In five seasons of his award-winning Seattle Growth Podcast, Jeff Shulman has explored Seattle’s ongoing transformation and examined its repercussions on transportation, real estate, emergency services, healthcare, small business, music, arts, culture, professional sports and homelessness—nearly every facet of life in the Emerald City.
His feature-length documentary film, On the Brink, tells the story of Seattle’s Central District, the once-vibrant heart and soul of the city’s African American community that has been brought to the verge of vanishing by gentrification.
In the film, long-time residents, business owners and community leaders tell the story of a community’s struggle to hold on to the place they have called home for generations.
“The story of the Central District is the story of one of the funnest, most amazing, colorful places,” says Carl Livingston, a professor of political science at Seattle Central College, in the trailer. “Unfortunately, it’s losing a lot of its color.”
Lost in transformation
It was a (relative) newcomer’s curiosity that sparked the Seattle Growth Podcast three years ago. Shulman had moved to Seattle when he joined the Foster School in 2006, and originally resided in South Lake Union, then a rather sleepy industrial district that would become the epicenter of Amazon and Seattle’s unbridled economic boom.
Shulman’s online interview series won him a 2018 CASE Gold Award for best higher education podcast. It also turned him into an expert observer of changing Seattle, regularly fielding questions from the national media on Amazon’s HQ2, Microsoft’s planned expansion, the future of Nordstrom, Seattle’s campaign to develop an NBA-ready sports arena, its homelessness crisis and the hotly debated business head tax that was passed and quickly repealed.
But one theme of the series really stuck with him: displacement. What jewels of Seattle’s rich past were being forced out or forgotten as it raced toward its bustling future?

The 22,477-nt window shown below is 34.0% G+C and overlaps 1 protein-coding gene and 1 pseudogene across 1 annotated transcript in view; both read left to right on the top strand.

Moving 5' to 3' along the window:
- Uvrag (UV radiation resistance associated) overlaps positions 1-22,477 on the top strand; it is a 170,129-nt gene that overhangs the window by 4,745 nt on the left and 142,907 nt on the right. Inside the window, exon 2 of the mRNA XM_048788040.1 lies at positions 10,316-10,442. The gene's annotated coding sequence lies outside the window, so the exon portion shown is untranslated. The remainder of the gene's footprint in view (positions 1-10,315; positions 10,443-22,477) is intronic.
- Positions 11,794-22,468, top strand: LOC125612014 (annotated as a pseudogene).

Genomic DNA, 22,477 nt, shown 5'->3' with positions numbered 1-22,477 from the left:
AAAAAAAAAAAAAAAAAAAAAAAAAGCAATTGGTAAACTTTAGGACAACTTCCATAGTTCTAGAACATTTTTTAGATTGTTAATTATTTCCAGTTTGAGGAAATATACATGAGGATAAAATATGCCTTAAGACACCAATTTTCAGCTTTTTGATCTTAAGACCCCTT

“I was inspired by conversations I had for the Seattle Growth Podcast,” Shulman says. “Guests shared a part of Seattle’s history that I had never heard and that is in danger of being lost.”
Primary among a growing litany of endangered Seattle is the Central District, which was once the largest enclave of African American life in the Pacific Northwest.
The CD has historical significance as “one of the most amazing incubators of American culture,” in the words of Livingston. We’re talking Ray Charles, Ernestine Anderson, Quincy Jones, Jimi Hendrix and Sir Mix-a-Lot, for starters.
“More than that,” Shulman adds, “I came to learn of a deep connection the residents held with the neighborhood and with each other. The Central District draws parallels to communities around the country and is a story that needs to be told.”
Keeping hope alive
So, the marketing professor decided to do just that—in the form of a documentary film.
To produce On the Brink, he partnered with Steven Fong, an up-and-coming local filmmaker who recently graduated from the UW. The story they crafted interlaced revealing conversations with Central District stalwarts met through the podcast and neighborhood business owners—whose enterprises are vital to a healthy community (many have been supported by the Foster School’s Consulting and Business Development Center).
Shulman collaborated with Grammy- and Oscar-nominated music producer Kyle Townsend to curate music from Central District artists that would bring the story of the neighborhood to life. From classic grooves by Robbie Hill’s Family Affair to inspirational modern hip-hop by Xola, generations of music were combined with interviews and archival images to bring viewers on an emotional journey through Seattle’s history.
If the documentary tells a cautionary tale of a once-thriving community whose social fabric is being torn apart by rampant change, it’s also a story of profound hope.
“On the Brink tells a universal story of a struggle to hold on to a sense of community in the face of change,” Shulman says. “It also tells the story of individuals from that community who are determined to play a role in defining its future, and finding hope in a time of despair.”
Shulman plans to announce the world premiere of On the Brink soon.